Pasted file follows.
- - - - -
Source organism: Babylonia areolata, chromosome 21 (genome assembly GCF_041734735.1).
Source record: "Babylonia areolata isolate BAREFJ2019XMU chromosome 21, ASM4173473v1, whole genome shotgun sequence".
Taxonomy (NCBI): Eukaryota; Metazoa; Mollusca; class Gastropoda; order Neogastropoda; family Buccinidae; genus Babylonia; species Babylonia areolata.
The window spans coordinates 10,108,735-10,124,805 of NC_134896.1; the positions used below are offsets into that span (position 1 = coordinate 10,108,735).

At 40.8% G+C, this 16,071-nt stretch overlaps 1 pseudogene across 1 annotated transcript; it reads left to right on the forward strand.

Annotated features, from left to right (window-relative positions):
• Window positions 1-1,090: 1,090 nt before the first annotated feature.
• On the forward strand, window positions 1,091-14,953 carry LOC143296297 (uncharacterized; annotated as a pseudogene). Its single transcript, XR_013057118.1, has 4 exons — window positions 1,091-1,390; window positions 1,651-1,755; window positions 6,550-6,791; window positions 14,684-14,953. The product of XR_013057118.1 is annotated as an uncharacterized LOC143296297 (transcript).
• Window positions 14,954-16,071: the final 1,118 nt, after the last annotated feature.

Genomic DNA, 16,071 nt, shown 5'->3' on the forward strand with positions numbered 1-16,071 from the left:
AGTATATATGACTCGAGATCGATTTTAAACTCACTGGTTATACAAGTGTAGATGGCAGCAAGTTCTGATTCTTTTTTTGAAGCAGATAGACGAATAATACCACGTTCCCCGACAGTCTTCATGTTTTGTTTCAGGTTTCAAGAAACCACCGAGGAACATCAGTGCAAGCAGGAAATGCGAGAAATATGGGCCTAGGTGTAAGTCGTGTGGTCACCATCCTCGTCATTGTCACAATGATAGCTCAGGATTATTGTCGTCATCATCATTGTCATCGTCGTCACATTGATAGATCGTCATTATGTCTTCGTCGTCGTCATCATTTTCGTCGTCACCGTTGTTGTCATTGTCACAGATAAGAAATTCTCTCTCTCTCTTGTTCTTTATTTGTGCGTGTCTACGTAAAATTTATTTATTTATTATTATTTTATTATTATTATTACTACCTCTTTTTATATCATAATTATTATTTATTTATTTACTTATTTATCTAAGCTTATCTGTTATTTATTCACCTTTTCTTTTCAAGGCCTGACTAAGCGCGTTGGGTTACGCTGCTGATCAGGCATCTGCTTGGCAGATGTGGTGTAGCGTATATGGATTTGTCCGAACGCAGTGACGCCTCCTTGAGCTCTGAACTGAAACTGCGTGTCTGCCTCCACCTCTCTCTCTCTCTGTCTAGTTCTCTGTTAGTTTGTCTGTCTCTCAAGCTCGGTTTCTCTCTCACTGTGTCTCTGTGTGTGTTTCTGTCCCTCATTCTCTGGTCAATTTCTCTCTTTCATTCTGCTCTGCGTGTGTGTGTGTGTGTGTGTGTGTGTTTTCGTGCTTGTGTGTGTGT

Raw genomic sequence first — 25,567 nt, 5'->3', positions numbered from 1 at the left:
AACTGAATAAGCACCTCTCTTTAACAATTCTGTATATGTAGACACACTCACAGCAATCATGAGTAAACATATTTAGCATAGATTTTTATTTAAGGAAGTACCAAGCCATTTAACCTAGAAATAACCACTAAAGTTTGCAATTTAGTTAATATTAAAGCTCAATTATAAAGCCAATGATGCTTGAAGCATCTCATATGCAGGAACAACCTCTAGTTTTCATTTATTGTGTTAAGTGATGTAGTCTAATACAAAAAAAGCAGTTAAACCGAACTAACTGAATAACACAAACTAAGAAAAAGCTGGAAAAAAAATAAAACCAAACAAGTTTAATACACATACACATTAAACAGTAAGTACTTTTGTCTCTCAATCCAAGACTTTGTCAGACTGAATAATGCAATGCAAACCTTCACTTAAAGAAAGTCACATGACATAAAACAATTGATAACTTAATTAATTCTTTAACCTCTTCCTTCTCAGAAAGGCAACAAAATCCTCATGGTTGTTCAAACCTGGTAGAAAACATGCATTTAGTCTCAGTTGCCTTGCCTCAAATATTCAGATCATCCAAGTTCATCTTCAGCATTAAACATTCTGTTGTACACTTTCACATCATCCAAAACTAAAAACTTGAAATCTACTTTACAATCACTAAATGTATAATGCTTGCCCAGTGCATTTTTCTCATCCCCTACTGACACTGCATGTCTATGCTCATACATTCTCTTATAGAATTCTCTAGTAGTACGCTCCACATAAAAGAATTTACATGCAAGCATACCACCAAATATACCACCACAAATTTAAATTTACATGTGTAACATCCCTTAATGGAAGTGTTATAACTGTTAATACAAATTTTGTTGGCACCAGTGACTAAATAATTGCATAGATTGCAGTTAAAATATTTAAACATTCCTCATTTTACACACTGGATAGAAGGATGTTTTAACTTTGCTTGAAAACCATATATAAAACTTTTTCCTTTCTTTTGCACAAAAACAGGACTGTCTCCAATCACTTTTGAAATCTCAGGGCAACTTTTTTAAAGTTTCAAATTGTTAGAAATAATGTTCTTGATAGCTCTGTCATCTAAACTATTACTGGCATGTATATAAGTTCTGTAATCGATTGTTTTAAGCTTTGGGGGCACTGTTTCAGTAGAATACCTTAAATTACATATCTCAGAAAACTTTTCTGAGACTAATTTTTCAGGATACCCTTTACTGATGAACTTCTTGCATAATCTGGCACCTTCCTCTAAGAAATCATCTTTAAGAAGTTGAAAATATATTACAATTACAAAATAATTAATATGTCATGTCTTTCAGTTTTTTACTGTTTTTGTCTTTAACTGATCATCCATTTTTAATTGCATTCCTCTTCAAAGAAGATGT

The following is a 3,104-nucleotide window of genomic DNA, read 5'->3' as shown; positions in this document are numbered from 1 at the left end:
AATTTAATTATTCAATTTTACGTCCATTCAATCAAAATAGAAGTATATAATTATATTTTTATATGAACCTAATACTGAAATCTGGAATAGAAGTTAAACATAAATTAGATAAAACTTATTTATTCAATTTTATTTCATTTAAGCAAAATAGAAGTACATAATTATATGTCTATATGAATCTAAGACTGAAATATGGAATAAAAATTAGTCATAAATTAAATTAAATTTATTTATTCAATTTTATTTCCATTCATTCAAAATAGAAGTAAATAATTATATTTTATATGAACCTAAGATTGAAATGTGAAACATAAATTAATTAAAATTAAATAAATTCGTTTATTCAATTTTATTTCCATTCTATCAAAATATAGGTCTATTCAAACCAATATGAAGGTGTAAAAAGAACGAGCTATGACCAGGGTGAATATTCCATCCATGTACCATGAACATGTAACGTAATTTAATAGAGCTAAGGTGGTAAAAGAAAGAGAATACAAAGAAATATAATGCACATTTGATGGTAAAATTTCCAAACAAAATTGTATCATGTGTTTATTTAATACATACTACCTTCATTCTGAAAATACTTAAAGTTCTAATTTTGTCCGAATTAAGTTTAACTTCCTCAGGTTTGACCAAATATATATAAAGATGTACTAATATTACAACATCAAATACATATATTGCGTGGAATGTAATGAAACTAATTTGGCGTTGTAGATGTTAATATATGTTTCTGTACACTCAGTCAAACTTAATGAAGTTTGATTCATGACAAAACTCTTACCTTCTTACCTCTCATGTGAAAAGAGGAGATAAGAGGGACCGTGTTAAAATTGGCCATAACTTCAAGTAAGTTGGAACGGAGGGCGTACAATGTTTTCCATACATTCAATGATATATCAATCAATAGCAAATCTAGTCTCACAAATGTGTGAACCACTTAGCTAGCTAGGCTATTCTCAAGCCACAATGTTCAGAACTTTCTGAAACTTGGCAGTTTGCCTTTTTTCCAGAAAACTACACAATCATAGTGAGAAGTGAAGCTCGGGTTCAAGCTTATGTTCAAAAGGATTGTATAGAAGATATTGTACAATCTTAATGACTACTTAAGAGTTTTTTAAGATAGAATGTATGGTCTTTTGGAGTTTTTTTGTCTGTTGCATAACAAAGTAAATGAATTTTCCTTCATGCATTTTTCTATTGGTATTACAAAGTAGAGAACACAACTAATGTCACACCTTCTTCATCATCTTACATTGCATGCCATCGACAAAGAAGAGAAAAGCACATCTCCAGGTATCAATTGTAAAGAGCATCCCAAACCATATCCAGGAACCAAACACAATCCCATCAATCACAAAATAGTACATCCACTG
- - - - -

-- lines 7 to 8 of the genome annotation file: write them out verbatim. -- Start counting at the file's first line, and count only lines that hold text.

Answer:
• Window positions 1-1,090: 1,090 nt before the first annotated feature.
• On the forward strand, window positions 1,091-14,953 carry LOC143296297 (uncharacterized; annotated as a pseudogene). Its single transcript, XR_013057118.1, has 4 exons — window positions 1,091-1,390; window positions 1,651-1,755; window positions 6,550-6,791; window positions 14,684-14,953. The product of XR_013057118.1 is annotated as an uncharacterized LOC143296297 (transcript).